Why Always Mesut?


When Arsenal lose matches they should win, people tend to go big on a couple of things. The first is a lack of leaders, which is an interesting and potentially plausible theory, even if it’s very difficult to quantify for observers on the outside. The second is Mesut Ozil.

The German playmaker is always one of the first players to attract criticism when Arsenal fail to fire, and while there are occasions when that’s warranted, it also seems there are plenty of times when it isn’t. Following the Gunners’ 1-0 away loss to Stoke City, Ozil really copped it. From former club champions like Martin Keown claiming he should “take a good look at himself” to sports-based websites like Bleacher Report claiming he “went missing,” there weren’t too people who bypassed Ozil in the post-match. Even the Stoke police gave the former Real Madrid man a clip on twitter, labelling him a missing person.

All of this is well and good, but the real question is how much of the negativity is fair. Now, you could mount a decent argument that his defensive output isn’t good enough. He’s a reluctant contributor without the ball, and even though he does move into defensive positions, there’s often a sense that he’s not willing to put a foot in once he gets into those spots. This kind of commentary is perfectly reasonable, but it’s also important to point out that defensive actions aren’t why Ozil is picked in the Arsenal line-up.

There’s no doubt Ozil could try to lift his work rate in this regard, as plenty of attackers, perhaps most notably teammate Alexis Sanchez, happily track back in a bid to contribute on the defensive end. There are also plenty of attackers who don’t, though, and the fact that Ozil gets singled out to such an extent for his lack of effort in this phase of the game doesn’t always seem warranted. Still, it’s hard to say that he defended attentively against Stoke.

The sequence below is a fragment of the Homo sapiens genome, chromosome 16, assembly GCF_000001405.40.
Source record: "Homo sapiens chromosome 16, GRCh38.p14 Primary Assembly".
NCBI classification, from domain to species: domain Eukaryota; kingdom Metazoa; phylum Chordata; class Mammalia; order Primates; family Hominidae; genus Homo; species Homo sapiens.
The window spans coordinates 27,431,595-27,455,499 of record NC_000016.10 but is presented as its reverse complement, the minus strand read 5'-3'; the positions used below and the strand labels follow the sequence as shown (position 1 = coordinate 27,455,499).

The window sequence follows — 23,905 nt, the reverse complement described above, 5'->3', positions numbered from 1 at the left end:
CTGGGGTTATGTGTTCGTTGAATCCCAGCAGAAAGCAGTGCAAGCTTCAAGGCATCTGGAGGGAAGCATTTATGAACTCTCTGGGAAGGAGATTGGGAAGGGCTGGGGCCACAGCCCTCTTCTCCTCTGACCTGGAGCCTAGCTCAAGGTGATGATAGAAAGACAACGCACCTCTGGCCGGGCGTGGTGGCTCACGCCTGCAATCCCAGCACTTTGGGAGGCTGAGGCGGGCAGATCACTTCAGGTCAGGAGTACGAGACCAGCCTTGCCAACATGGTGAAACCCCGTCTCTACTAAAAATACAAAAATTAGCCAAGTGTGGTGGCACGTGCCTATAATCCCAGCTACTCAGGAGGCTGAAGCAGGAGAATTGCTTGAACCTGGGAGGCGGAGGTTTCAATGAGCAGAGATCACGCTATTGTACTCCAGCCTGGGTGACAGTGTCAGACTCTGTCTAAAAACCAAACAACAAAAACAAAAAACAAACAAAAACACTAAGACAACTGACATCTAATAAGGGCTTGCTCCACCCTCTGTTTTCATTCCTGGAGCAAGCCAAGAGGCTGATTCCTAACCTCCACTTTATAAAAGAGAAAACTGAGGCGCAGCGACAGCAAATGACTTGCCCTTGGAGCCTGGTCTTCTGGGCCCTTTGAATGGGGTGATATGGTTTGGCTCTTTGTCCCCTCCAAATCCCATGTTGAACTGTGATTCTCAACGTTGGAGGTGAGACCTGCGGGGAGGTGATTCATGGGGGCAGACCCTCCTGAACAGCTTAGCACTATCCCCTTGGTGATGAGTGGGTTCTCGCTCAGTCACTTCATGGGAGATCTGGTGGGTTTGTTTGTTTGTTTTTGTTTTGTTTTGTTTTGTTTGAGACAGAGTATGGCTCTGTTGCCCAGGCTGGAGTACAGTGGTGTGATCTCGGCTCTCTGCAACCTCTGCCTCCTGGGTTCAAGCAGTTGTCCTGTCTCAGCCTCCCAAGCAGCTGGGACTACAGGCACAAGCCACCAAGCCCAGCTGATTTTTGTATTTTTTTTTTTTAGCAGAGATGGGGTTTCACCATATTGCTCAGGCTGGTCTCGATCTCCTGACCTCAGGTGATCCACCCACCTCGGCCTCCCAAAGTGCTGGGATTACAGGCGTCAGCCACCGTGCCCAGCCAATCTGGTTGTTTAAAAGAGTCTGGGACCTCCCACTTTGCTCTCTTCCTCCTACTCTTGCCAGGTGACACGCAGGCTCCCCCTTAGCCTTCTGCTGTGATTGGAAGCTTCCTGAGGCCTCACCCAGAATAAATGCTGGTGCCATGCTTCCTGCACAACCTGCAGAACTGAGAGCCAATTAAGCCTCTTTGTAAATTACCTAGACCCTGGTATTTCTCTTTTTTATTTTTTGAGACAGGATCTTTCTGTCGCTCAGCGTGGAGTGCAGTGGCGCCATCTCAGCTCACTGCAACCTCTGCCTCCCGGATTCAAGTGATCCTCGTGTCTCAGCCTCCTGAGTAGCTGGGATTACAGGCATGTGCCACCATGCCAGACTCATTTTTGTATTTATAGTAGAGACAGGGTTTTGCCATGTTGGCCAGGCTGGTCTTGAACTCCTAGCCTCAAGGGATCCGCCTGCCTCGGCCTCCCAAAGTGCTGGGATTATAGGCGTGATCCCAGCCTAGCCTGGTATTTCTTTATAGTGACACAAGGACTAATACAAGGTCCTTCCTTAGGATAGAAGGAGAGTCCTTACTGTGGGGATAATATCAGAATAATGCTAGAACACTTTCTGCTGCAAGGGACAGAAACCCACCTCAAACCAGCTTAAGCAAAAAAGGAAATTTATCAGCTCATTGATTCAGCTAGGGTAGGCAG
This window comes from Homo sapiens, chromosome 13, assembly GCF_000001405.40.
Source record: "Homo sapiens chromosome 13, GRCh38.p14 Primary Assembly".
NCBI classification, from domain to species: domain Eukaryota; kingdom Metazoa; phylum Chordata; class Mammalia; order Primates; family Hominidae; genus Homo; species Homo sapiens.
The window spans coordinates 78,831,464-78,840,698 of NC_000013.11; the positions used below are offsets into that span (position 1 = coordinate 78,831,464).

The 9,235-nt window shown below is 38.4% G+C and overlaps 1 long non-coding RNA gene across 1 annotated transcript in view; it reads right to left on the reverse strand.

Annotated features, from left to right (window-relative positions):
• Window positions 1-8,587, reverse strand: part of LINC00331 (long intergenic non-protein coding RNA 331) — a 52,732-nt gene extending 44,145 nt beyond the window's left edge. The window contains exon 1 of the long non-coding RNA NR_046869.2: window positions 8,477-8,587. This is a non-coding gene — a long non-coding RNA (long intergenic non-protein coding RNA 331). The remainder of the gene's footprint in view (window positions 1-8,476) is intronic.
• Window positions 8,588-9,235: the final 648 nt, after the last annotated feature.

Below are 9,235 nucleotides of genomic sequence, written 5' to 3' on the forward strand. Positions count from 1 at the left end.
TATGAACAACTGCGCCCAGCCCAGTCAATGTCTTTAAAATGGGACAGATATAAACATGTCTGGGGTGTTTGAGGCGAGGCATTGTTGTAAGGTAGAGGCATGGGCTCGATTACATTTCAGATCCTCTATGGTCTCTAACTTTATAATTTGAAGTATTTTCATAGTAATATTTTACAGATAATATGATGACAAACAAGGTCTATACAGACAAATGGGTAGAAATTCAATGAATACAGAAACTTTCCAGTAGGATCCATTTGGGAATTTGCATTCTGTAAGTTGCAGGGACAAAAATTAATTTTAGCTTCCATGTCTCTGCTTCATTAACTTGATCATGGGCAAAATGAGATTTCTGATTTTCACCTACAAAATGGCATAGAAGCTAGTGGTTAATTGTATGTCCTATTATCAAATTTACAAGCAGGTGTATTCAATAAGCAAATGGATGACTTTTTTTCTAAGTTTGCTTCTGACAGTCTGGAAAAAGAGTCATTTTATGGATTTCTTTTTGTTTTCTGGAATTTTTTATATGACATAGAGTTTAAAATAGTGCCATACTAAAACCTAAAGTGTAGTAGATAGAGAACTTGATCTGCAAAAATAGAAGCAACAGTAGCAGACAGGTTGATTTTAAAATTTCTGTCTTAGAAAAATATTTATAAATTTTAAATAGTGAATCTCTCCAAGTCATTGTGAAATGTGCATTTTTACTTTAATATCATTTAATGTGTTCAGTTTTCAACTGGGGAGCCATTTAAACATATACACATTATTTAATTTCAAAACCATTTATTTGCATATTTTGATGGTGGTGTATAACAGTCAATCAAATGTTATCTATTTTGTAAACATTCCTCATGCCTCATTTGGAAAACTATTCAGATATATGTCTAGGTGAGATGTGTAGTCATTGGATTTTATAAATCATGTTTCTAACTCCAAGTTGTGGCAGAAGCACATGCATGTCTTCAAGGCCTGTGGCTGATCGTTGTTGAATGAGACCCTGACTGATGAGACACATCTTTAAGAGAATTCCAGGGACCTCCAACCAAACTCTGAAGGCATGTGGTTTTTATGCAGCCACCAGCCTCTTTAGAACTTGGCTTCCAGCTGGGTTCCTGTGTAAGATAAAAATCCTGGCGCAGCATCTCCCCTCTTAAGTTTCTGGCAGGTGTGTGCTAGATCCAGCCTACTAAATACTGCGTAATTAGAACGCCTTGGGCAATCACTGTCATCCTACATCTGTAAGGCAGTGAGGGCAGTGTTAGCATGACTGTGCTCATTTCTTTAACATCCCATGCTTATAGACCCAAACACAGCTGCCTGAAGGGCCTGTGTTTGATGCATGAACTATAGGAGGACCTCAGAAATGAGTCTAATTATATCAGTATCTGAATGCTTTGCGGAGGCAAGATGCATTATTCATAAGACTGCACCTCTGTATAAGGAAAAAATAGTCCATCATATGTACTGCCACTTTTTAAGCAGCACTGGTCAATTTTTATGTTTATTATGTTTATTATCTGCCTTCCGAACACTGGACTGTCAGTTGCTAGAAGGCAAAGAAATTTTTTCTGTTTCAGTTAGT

On the attacking side of the ball, though, it’s hard to mount an argument that he “went missing” against the Potters, and it’s even harder to see how anyone could support such an assertion following a quick perusal of the statistics. Ozil played 92 successful passes at bet365 Stadium, more than any other player on the pitch, and the fact that he completed 93% of his passes shows that he wasn’t wasteful with the ball either. People might question how useful these pieces of distribution were, especially given that Arsenal enjoyed 77% of possession and failed to score, but Ozil wasn’t too bad with his chance creation.

He hit four key passes for the match, another game-high, and they weren’t just sideways balls to players who launched from long range. Take, for example, the two chances he generated early in the second half. The first of these involved Ozil receiving the ball in a left-of-centre location before weaving around a marker and sliding a ball in behind the Stoke backline. Hector Bellerin latched onto it with ease, and though the Spanish left-back had his shot saved by Stoke goalkeeper Jack Butland, Ozil wasn’t done there.

Just minutes later, he followed up with a whipped cross into the teeth of goal. Its precision was such that Danny Welbeck could take a seamless run and jump at it, but despite being in position to have an unchallenged shot at goal, the former Manchester United man failed to make solid contact, with the ball bouncing off his shoulder and over the top of the crossbar.